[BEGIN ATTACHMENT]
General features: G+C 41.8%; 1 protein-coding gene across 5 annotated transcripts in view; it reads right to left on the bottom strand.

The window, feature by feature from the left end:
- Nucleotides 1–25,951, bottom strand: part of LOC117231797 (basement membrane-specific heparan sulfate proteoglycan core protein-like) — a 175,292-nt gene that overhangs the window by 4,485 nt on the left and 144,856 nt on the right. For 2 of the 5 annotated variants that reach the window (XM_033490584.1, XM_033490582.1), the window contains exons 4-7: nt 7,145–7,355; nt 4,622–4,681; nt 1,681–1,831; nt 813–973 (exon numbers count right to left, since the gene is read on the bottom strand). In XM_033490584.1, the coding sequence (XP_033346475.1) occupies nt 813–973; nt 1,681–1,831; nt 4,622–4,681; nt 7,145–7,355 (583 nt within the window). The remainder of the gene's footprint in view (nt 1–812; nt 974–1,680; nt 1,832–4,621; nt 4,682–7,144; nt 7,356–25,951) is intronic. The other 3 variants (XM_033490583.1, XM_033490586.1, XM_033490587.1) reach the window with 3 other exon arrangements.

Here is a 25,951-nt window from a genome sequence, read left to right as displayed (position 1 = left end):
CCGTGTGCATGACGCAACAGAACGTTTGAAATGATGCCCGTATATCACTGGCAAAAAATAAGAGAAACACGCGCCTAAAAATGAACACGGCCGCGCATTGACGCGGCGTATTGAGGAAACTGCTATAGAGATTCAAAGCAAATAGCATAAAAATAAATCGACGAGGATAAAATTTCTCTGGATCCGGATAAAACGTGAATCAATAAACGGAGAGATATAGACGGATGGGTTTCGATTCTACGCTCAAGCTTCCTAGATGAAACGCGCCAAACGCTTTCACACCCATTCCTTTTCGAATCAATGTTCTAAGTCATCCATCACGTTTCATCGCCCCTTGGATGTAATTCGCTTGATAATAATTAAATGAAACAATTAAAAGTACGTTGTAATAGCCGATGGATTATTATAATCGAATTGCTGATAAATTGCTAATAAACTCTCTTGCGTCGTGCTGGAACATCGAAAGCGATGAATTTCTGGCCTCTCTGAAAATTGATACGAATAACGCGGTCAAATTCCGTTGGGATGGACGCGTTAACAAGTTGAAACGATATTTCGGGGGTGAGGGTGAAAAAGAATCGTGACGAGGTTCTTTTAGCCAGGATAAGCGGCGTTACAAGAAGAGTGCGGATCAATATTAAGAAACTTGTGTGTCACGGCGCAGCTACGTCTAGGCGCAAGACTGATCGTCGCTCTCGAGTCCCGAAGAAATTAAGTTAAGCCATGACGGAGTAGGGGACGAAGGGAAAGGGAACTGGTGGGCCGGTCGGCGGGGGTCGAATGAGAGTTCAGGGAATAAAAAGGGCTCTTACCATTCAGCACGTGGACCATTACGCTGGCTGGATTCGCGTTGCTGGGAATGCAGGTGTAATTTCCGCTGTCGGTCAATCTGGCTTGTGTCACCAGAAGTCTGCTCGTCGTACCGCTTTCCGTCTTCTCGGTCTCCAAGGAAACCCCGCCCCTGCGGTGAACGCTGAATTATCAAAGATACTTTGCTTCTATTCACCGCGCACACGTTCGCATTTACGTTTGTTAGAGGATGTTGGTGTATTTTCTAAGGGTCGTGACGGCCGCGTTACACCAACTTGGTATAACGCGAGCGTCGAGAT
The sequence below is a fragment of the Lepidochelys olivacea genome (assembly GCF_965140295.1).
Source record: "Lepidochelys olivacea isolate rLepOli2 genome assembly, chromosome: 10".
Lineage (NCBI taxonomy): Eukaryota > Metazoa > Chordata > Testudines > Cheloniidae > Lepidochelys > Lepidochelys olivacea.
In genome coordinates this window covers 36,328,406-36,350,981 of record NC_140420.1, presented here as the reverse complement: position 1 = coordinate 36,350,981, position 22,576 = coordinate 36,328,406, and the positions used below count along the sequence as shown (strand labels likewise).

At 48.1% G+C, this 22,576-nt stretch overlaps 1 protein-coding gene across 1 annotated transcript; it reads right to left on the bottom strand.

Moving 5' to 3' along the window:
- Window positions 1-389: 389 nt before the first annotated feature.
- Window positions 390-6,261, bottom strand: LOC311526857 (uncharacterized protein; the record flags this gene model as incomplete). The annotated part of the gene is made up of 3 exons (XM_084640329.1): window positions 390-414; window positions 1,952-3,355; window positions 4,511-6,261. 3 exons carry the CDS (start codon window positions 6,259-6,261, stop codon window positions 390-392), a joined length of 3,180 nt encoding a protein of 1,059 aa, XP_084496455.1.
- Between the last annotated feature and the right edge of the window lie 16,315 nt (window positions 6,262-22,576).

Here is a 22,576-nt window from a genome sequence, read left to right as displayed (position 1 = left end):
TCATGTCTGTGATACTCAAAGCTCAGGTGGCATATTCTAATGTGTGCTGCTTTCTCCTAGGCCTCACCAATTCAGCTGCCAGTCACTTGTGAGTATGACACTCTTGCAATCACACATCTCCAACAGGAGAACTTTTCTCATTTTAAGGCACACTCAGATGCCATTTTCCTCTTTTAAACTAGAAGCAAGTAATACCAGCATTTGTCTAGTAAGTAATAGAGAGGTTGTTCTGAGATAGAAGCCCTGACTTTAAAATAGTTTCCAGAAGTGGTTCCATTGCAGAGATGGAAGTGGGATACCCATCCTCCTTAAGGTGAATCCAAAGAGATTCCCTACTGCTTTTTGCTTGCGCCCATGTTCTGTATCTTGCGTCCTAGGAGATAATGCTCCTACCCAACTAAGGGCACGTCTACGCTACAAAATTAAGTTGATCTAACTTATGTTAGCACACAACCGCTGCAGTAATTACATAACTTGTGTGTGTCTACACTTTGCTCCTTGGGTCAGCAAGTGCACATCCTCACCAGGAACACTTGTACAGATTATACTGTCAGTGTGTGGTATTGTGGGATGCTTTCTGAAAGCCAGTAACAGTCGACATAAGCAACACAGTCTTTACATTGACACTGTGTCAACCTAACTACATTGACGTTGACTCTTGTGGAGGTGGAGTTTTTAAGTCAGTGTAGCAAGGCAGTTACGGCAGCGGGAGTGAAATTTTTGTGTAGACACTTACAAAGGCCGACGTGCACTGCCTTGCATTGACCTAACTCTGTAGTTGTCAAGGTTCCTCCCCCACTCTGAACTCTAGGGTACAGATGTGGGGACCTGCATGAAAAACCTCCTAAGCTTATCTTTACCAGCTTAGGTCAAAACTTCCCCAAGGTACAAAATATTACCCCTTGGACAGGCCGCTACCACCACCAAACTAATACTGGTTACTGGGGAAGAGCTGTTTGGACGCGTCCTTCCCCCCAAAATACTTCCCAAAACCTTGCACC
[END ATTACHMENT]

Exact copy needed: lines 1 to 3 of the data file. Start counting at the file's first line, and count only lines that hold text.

General features: G+C 41.8%; 1 protein-coding gene across 5 annotated transcripts in view; it reads right to left on the bottom strand.

The window, feature by feature from the left end:
- Nucleotides 1–25,951, bottom strand: part of LOC117231797 (basement membrane-specific heparan sulfate proteoglycan core protein-like) — a 175,292-nt gene that overhangs the window by 4,485 nt on the left and 144,856 nt on the right. For 2 of the 5 annotated variants that reach the window (XM_033490584.1, XM_033490582.1), the window contains exons 4-7: nt 7,145–7,355; nt 4,622–4,681; nt 1,681–1,831; nt 813–973 (exon numbers count right to left, since the gene is read on the bottom strand). In XM_033490584.1, the coding sequence (XP_033346475.1) occupies nt 813–973; nt 1,681–1,831; nt 4,622–4,681; nt 7,145–7,355 (583 nt within the window). The remainder of the gene's footprint in view (nt 1–812; nt 974–1,680; nt 1,832–4,621; nt 4,682–7,144; nt 7,356–25,951) is intronic. The other 3 variants (XM_033490583.1, XM_033490586.1, XM_033490587.1) reach the window with 3 other exon arrangements.